“When She Fell in Love with His Lavani Dance.. “

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Note: This piece is inspired from Lavani. Lavani means “beauty” and is a folk dance of India performed by Women, on the beats of “Dholki”. It is mostly performed in the states of Maharashtra, North Karnataka, and southern Madhya Pradesh. In our society it is believed that Men should not perform Lavani and those who do, are judged and insulted by the society or are considered effeminate. But here I want to question that what if someone is effeminate..? Who are you to judge..? Also, I feel art is beyond all these binaries created by our society. Therefore I wrote this piece as a form of awareness for humanity and also to portray the sad picture of our society..

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She often saw him dance.
Away from the world,
Under the gulmohars..
Felt as if he was in a beautiful trance..
And in that divine moment
She fell in love with his Lavani dance..

She was scared..
But that day she dared,
“You stole my heart and never gave it back.
Now can you give me a forever..?
We will be together,
And I will watch you dance..”

He kissed her hard.
And like the blooms of a scorching Indian summer
Their hearts bloomed with love.
That scorching Indian summer – a tale of their desires so pure and naive.

The aftermath was a fairytale.
They walked hand in hand
But their love was not “normal”
People would tell.

She told him to shed his insecurities and reveal himself more…
But people had their own judgements and they were sore.
“Stop your effeminate dancing, its queer.
Wash that red off your feet before you come near..”

He payed no heed,
Danced to the rythm of her heartbeat.
But then the line got crossed
And she was the one who was cursed the most..
“He will never be a husband, will offer nothing much,
Better leave this society with your shameless trans..”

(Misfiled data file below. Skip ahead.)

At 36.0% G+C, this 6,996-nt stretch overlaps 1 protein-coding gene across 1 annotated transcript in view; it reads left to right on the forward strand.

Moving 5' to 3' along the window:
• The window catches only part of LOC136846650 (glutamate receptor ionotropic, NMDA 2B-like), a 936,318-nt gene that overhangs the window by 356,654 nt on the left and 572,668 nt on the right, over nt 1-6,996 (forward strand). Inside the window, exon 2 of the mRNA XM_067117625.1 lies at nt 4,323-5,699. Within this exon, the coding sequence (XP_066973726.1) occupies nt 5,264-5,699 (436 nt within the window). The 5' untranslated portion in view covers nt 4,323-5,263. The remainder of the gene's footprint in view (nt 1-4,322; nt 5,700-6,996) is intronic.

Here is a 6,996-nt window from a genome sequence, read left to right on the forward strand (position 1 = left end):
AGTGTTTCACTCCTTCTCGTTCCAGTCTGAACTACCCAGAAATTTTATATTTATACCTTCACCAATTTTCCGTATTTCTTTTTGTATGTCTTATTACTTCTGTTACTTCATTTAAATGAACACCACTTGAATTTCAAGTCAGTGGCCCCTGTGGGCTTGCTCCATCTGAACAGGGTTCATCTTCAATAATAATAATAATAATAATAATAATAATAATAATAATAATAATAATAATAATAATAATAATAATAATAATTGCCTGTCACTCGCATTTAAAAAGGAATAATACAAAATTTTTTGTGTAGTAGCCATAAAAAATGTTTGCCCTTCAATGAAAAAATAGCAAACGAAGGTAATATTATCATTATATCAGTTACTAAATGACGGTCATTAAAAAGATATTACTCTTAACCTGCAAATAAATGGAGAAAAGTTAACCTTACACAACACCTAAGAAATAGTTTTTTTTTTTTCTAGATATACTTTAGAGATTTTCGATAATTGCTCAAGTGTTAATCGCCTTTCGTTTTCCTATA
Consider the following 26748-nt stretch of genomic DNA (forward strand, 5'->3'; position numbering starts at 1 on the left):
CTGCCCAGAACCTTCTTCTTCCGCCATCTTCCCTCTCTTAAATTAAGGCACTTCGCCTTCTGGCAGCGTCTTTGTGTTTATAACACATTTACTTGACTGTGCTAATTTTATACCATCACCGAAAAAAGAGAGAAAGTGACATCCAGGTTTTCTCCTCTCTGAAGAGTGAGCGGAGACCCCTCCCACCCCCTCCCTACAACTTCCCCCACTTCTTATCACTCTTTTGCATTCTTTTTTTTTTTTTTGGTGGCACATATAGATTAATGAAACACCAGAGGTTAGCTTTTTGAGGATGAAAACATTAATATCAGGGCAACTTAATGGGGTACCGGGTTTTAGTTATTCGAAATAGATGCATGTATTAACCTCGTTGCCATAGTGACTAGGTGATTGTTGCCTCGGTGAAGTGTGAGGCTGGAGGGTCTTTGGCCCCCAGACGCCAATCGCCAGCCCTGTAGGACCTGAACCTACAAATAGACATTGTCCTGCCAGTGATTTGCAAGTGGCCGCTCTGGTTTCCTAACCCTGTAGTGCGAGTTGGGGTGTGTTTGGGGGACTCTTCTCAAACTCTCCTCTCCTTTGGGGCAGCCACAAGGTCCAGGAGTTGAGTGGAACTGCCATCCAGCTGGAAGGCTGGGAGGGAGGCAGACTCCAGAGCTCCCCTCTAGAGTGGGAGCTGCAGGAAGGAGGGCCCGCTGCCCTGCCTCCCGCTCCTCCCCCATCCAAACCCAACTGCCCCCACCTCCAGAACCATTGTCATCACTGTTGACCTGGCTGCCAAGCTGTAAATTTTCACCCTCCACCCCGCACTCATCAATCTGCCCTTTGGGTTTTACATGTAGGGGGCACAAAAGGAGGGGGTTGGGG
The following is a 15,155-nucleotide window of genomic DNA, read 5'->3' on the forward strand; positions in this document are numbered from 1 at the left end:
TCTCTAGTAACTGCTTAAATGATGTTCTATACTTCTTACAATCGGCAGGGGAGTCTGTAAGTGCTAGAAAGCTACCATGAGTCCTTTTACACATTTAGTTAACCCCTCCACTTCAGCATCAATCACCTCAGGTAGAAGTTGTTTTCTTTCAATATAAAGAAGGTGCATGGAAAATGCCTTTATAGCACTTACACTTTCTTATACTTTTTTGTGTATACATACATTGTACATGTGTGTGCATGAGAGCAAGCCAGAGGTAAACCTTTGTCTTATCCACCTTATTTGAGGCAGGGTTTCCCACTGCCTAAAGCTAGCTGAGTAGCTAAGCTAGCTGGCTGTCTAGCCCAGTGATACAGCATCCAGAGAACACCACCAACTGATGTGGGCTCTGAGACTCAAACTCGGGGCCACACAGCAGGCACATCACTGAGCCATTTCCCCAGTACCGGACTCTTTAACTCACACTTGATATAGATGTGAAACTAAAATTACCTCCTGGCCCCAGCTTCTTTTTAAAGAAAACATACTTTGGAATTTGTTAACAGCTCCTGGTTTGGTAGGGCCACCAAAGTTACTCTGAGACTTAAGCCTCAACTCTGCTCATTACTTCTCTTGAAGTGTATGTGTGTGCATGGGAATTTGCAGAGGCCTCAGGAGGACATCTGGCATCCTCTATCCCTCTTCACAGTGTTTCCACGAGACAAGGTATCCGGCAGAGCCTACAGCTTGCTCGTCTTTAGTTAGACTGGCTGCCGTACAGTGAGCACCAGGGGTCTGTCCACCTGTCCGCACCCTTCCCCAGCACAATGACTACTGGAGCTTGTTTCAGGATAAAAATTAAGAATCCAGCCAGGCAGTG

Her insult finally ceased his alta clad feet.
His smile grew dimmer,
Her sorrow sang its own woeful bit.

But soon he extinguished the final flame.
And she could only scream holding his dead frame,
“You took your life like sometimes lovers do
But I want to tell you my love,
This world was never meant for one as beautiful as you…”

Now this is the story, Dear Straight people.
She dared to love unconditionally
And she was one of you.
And there was a time….
A time when they walked hand in hand,
When she fell in love with his Lavani dance.

“What if I am another Shikhandi?”

Note : I wanted to write something on LGBTQ and therefore thought would take inspiration from India’s greatest Epic Mahabharata. But in order to make sure that everyone understands this piece it is important to know about ‘Shikhandi’.

Decades have crossed, but the winds still whisper the name of Shikhandi. In Mahabharata, Shikhandi was not a glorious character like Pitamaha Bheeshma who was a symbol of sacrifice, Warrior Karna who always was a tragic hero, third Pandava Arjuna, the devotee of lord Krishna and the ultimate winner. But if the success means proving identity; then it can go through various ways and Shikhandi was one of the successful endemics in Mahabharata. Shikhandi was born a woman. But the Rishis told King Draupada, who was the father of Shikhandi, that she would one day become a man and aquire a male body. Though born a female, Shikhandi was raised as a son and was taught warfare and statecraft. She was even given a wife. And it is believed that finally Shikhandi met a Yaksha called Sthunakarna and was able to aquire his manhood. So there has always been a doubt about Shikhandi’s true identity and hence has been considered a transgender.. My today’s piece is inspired by this story of Shikhandi.

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What if I am another Shikhandi….?”

End this discrimination, it hurts.
I too am Lord’s creation,
made of flesh, blood and a heart.
A disgrace to humanity ; some say I am cursed.
I think they forgot,
The same female womb- source of my birth.

Mindless youngsters mock and laugh
and play their guessing games as I walk.
“Lumps or balls? or none of the two?”
I want to ask, “what if both? what would you do?”

A form I want to fill,
But which box do I tick?
Grown sick of all these,
wish my mother had taken a pill.

Existing without any identity I lost my Self,
Woolf’s Sublime Meditation on Gender did no help.
Now to all the wise men I tell;
“Look in-between the binaries,
and go back on history.
What if I am another Shikhandi….?”